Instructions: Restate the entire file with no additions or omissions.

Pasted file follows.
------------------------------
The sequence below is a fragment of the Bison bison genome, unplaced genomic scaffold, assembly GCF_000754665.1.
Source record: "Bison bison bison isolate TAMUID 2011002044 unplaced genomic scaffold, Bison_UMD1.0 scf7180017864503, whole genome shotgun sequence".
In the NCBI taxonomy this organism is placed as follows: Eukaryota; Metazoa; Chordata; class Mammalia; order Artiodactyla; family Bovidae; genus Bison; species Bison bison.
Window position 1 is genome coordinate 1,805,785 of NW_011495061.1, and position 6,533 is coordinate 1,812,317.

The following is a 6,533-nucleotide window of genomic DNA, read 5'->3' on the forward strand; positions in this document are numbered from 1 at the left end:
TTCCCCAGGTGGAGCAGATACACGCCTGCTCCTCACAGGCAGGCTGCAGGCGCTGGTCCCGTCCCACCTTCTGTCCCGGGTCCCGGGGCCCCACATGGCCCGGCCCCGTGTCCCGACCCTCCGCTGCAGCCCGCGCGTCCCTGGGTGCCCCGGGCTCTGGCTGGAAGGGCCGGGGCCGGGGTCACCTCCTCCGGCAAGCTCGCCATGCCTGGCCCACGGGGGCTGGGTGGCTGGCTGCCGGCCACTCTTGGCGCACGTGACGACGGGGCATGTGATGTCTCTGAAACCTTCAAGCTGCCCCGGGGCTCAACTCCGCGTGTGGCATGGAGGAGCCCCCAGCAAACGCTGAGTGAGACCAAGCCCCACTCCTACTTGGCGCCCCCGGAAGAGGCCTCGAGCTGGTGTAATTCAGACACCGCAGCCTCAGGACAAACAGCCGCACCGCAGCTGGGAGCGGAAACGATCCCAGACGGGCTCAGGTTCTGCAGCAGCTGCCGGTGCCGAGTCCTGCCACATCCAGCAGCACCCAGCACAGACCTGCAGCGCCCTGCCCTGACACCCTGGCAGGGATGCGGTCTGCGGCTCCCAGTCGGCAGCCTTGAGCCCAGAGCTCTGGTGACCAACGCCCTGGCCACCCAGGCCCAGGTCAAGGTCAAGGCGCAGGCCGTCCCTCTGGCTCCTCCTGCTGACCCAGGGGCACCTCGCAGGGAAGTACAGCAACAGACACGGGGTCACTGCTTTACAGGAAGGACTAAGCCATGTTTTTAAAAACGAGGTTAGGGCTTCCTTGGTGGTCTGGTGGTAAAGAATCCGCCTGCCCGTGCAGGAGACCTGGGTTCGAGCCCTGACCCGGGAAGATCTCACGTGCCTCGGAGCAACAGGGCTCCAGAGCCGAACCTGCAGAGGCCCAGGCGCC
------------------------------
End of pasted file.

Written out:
The sequence below is a fragment of the Bison bison genome, unplaced genomic scaffold, assembly GCF_000754665.1.
Source record: "Bison bison bison isolate TAMUID 2011002044 unplaced genomic scaffold, Bison_UMD1.0 scf7180017864503, whole genome shotgun sequence".
In the NCBI taxonomy this organism is placed as follows: Eukaryota; Metazoa; Chordata; class Mammalia; order Artiodactyla; family Bovidae; genus Bison; species Bison bison.
Window position 1 is genome coordinate 1,805,785 of NW_011495061.1, and position 6,533 is coordinate 1,812,317.

The following is a 6,533-nucleotide window of genomic DNA, read 5'->3' on the forward strand; positions in this document are numbered from 1 at the left end:
TTCCCCAGGTGGAGCAGATACACGCCTGCTCCTCACAGGCAGGCTGCAGGCGCTGGTCCCGTCCCACCTTCTGTCCCGGGTCCCGGGGCCCCACATGGCCCGGCCCCGTGTCCCGACCCTCCGCTGCAGCCCGCGCGTCCCTGGGTGCCCCGGGCTCTGGCTGGAAGGGCCGGGGCCGGGGTCACCTCCTCCGGCAAGCTCGCCATGCCTGGCCCACGGGGGCTGGGTGGCTGGCTGCCGGCCACTCTTGGCGCACGTGACGACGGGGCATGTGATGTCTCTGAAACCTTCAAGCTGCCCCGGGGCTCAACTCCGCGTGTGGCATGGAGGAGCCCCCAGCAAACGCTGAGTGAGACCAAGCCCCACTCCTACTTGGCGCCCCCGGAAGAGGCCTCGAGCTGGTGTAATTCAGACACCGCAGCCTCAGGACAAACAGCCGCACCGCAGCTGGGAGCGGAAACGATCCCAGACGGGCTCAGGTTCTGCAGCAGCTGCCGGTGCCGAGTCCTGCCACATCCAGCAGCACCCAGCACAGACCTGCAGCGCCCTGCCCTGACACCCTGGCAGGGATGCGGTCTGCGGCTCCCAGTCGGCAGCCTTGAGCCCAGAGCTCTGGTGACCAACGCCCTGGCCACCCAGGCCCAGGTCAAGGTCAAGGCGCAGGCCGTCCCTCTGGCTCCTCCTGCTGACCCAGGGGCACCTCGCAGGGAAGTACAGCAACAGACACGGGGTCACTGCTTTACAGGAAGGACTAAGCCATGTTTTTAAAAACGAGGTTAGGGCTTCCTTGGTGGTCTGGTGGTAAAGAATCCGCCTGCCCGTGCAGGAGACCTGGGTTCGAGCCCTGACCCGGGAAGATCTCACGTGCCTCGGAGCAACAGGGCTCCAGAGCCGAACCTGCAGAGGCCCAGGCGCC